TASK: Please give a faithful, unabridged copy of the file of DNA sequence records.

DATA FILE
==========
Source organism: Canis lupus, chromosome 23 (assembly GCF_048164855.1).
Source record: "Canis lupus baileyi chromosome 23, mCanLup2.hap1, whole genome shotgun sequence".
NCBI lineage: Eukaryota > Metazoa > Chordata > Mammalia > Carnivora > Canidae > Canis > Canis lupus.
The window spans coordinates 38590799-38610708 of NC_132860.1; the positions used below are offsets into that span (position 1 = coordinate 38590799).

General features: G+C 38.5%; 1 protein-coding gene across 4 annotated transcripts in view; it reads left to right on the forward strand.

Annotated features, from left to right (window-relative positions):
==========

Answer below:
Source organism: Canis lupus, chromosome 23 (assembly GCF_048164855.1).
Source record: "Canis lupus baileyi chromosome 23, mCanLup2.hap1, whole genome shotgun sequence".
NCBI lineage: Eukaryota > Metazoa > Chordata > Mammalia > Carnivora > Canidae > Canis > Canis lupus.
The window spans coordinates 38590799-38610708 of NC_132860.1; the positions used below are offsets into that span (position 1 = coordinate 38590799).

General features: G+C 38.5%; 1 protein-coding gene across 4 annotated transcripts in view; it reads left to right on the forward strand.

Annotated features, from left to right (window-relative positions):